EL HALLOWEEN AND THE
DIA DE MUERTOS
Today was the Día
de Muertos, that tradition —
the local pundits claimed — so in need of rescue from "foreign
influences." A blend of European folk practice and pre-Hispanic
ritual adapted to the Catholic All Souls’, it is celebrated in
mainland Mexico as a happy day.
Families visit the graves of relatives,
sweeping and then decorating them with flowers, candles, and offerings
of food — tamales, chocolate, beans, and tortillas. In some parts of
Mexico an altar with the offering is assembled inside the house, and may
include photographs, favorite toys, musical instruments, and even
clothing. Until recent years this celebration was an intimate one, the
dead honored by those who knew and loved them. Now tourists, both
Mexican and foreign, crowd into the mainland Indian towns of Mixquic and
Pátzcuaro, jumbling through the narrow rows between the pretty graves,
cameras clicking away. "Mexico has sold its cult of death,"
writes Mexican critic Carlos Monsiváis, "and the tourists smile,
anthropologically satiated." Even the urban middle and upper
classes — in generations past, at a careful remove from the indigenous
— revel in their mexicanidad, assembling altars to no one in
particular, loudly colorful constructions for the lobbies of museums,
offices, shops and hotels, schools and universities, and town plazas...
On my way back from the airport I stopped in San José's. A hot
afternoon. Trees thick with birds. An old man sat nodding on the steps
of the church, which was a pretty little building, buff-yellow and cream
with twin bell towers flanking its entrance. In front of the ice cream
stand, a tourist in a golf hat and cork-soled sandals fanned himself
with a folded brochure. At the far side of the plaza, I found one Día
de Muertos altar, half assembled
in the shade of a lush, feathery palm.
Like all the many others I had seen, it looked impersonally
attractive. A riot of color and pottery (from Puebla and Michoacán), it
beckoned the camera, its chief purpose to win a competition.
I almost didn't notice that the little paper cutout
skull taped above a bowl of apples and bananas read: AMELIA WILKES
At the mention of the name
Amelia Wilkes, the town historian, don Fernando Cota, rocked back in his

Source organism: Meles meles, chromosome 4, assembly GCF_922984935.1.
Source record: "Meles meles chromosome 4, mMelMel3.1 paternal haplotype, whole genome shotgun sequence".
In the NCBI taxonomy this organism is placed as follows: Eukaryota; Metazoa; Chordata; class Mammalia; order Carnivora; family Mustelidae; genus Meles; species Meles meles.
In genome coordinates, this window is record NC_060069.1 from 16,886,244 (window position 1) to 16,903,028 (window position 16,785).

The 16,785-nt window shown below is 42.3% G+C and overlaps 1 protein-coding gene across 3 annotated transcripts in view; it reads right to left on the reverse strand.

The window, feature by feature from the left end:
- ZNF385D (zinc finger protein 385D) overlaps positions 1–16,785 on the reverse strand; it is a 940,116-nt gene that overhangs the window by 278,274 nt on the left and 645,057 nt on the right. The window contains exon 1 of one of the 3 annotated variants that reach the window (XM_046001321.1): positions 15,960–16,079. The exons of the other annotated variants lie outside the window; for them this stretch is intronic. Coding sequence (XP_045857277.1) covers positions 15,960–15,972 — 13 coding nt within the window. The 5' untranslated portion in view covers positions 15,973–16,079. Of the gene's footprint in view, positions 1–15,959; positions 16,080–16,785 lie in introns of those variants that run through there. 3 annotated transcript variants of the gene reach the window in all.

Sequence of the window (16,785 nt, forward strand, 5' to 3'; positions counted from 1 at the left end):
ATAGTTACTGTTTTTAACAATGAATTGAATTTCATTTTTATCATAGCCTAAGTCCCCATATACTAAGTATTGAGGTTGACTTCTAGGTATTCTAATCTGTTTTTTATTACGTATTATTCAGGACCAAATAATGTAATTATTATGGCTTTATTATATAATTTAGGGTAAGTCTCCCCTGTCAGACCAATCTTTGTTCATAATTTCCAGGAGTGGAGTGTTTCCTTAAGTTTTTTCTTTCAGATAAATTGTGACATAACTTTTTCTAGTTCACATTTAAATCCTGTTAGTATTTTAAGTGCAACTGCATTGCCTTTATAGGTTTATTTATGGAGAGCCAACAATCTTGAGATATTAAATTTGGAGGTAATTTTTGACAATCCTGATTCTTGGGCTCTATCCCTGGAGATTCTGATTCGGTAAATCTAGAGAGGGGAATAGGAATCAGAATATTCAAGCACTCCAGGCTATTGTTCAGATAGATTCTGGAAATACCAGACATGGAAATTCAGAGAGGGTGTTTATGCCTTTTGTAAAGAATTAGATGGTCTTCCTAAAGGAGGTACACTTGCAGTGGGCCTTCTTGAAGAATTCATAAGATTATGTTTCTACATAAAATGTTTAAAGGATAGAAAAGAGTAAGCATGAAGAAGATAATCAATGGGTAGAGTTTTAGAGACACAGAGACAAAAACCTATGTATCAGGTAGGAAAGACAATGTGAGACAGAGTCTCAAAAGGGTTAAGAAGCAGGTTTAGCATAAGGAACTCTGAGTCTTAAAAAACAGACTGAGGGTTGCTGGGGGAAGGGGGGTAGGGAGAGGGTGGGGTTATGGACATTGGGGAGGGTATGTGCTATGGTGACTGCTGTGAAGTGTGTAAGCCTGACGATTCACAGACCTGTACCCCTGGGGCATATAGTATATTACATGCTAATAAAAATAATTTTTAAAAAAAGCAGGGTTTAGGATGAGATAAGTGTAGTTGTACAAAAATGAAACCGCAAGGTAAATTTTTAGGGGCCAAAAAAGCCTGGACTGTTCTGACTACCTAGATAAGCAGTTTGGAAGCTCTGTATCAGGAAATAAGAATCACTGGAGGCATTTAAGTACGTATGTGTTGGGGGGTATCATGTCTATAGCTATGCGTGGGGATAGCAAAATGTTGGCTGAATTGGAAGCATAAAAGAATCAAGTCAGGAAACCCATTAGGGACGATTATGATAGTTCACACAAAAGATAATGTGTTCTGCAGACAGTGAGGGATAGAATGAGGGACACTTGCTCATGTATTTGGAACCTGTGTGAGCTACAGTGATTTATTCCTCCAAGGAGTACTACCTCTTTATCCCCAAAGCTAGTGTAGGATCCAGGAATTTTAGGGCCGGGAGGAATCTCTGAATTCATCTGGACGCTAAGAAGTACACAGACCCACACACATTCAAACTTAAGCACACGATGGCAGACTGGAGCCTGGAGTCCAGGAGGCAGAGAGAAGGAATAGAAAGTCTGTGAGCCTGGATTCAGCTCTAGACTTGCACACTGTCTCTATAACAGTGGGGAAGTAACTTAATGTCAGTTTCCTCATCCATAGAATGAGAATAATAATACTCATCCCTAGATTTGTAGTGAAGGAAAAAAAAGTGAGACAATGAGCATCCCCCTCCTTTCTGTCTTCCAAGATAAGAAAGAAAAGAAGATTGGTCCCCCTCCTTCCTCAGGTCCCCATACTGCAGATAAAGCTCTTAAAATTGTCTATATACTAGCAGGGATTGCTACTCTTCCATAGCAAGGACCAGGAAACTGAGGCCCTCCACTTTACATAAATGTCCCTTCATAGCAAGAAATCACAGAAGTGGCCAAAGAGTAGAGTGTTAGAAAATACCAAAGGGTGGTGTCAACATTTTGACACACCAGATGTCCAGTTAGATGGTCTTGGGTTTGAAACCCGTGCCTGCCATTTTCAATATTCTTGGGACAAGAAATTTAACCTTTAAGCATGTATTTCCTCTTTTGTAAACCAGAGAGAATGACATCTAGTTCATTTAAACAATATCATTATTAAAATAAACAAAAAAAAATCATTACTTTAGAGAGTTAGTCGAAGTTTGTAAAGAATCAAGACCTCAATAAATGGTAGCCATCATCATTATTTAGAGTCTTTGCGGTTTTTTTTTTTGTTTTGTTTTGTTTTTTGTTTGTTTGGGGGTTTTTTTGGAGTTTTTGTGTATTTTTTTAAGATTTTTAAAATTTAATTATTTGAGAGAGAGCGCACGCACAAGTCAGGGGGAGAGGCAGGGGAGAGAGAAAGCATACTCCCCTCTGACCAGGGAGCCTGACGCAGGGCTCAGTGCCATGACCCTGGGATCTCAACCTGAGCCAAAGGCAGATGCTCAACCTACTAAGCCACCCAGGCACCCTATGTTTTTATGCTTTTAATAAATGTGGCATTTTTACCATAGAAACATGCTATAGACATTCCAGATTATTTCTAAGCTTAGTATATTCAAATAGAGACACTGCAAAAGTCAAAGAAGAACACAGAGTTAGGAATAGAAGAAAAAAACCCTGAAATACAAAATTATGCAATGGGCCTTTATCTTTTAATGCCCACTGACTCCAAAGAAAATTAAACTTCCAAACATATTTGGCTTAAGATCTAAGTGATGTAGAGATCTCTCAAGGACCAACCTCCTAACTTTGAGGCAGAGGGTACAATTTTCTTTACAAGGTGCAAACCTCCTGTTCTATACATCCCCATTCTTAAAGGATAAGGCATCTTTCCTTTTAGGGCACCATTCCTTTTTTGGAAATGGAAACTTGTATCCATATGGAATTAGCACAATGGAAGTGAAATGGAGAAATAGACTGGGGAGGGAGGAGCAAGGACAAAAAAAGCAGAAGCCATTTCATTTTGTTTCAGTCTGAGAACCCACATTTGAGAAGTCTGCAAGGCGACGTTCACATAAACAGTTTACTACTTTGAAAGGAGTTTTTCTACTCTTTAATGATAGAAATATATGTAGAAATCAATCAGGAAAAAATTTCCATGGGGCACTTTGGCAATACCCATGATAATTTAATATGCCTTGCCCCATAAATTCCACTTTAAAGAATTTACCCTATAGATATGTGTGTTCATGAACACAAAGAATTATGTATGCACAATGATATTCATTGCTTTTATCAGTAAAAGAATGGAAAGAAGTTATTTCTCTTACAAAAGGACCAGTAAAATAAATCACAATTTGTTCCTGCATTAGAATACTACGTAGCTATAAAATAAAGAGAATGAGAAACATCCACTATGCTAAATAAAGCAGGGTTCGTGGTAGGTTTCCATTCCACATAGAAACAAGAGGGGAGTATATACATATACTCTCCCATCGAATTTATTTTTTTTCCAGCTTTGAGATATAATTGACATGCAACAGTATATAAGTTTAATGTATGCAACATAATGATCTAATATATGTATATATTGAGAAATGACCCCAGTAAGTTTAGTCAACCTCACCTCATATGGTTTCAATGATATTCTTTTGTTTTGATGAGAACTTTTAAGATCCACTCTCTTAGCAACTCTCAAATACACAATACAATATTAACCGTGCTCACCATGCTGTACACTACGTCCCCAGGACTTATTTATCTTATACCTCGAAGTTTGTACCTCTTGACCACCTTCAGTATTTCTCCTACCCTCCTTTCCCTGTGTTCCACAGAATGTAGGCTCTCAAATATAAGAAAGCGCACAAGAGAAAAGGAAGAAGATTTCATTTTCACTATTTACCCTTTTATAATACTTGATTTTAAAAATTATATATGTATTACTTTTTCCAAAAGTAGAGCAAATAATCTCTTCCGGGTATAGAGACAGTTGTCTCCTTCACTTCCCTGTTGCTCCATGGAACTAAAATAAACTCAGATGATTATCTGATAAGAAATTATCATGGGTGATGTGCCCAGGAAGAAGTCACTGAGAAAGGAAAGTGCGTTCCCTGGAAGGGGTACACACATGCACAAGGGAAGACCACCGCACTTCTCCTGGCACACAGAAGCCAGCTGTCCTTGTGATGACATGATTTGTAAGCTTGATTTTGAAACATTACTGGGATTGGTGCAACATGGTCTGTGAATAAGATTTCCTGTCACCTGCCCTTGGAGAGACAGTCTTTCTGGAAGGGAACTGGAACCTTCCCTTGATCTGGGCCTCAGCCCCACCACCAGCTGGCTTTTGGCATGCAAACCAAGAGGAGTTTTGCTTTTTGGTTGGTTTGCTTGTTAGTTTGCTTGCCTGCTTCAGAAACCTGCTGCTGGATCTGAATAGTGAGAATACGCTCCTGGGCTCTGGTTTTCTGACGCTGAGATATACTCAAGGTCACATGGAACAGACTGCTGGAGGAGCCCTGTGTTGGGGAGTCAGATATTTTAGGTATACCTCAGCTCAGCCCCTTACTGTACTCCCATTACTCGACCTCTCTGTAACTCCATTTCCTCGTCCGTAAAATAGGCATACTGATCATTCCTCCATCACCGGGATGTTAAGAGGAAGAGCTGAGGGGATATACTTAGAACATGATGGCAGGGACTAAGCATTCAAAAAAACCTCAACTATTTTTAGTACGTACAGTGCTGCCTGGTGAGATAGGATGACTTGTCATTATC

chair. "Ah, la profesora," the schoolteacher.
He'd been stroking dog, Solovino, behind the ears; now he laid both
hands Buddha-like across his belly and closed his eyes for a moment
before he began.
"Amelia Wilkes — Wilkes is a name like Ritchie
or Fisher, from a sailor — was born in Cabo San Lucas in 1907 and died
in 1989 at the age of eighty-two. She was a teacher and a community
leader. She served as president of the electricity supply, she directed
the water commission. This was around 1930, a long time before the chubasco.
When they named Amelia Wilkes subdelegate for the territory, she became
the first female authority in Baja California Sur. She was un
personaje, a real character, very respected. They dedicated the
plaza of Cabo San Lucas to her in 1976.
"I'll tell you a story that shows you what kind
of person she was. She used to collect money from the townspeople in
order to buy heating oil for the generator that produced the town's
electricity. She would buy the oil and keep it in barrels in her house.
Her house was made of wood. This was after the chubasco; it was
one of those from the governor. She was also the director of the school,
so she had all the savings of the students in her house, along with the
barrels of heating oil. One night her sister knocked over a kerosene
lamp, and the house caught fire. As fast as they could, so the house
wouldn't explode, Amelia and her sister began rolling out the barrels of
oil. And then she ran back into the house — the flames were
everywhere! — and grabbed the children's savings. That was what she
rescued, nothing of her own. She lost everything."
Excerpted from Miraculous
Air: Journey of a Thousand Miles through Baja California, the Other
© C.M.Mayo, University of Utah Press, 2002
Published by permission
of the author. All rights reserved. This excerpt may not be posted
elsewhere or reprinted without permission of the author. For more
information, visit the author's Web site.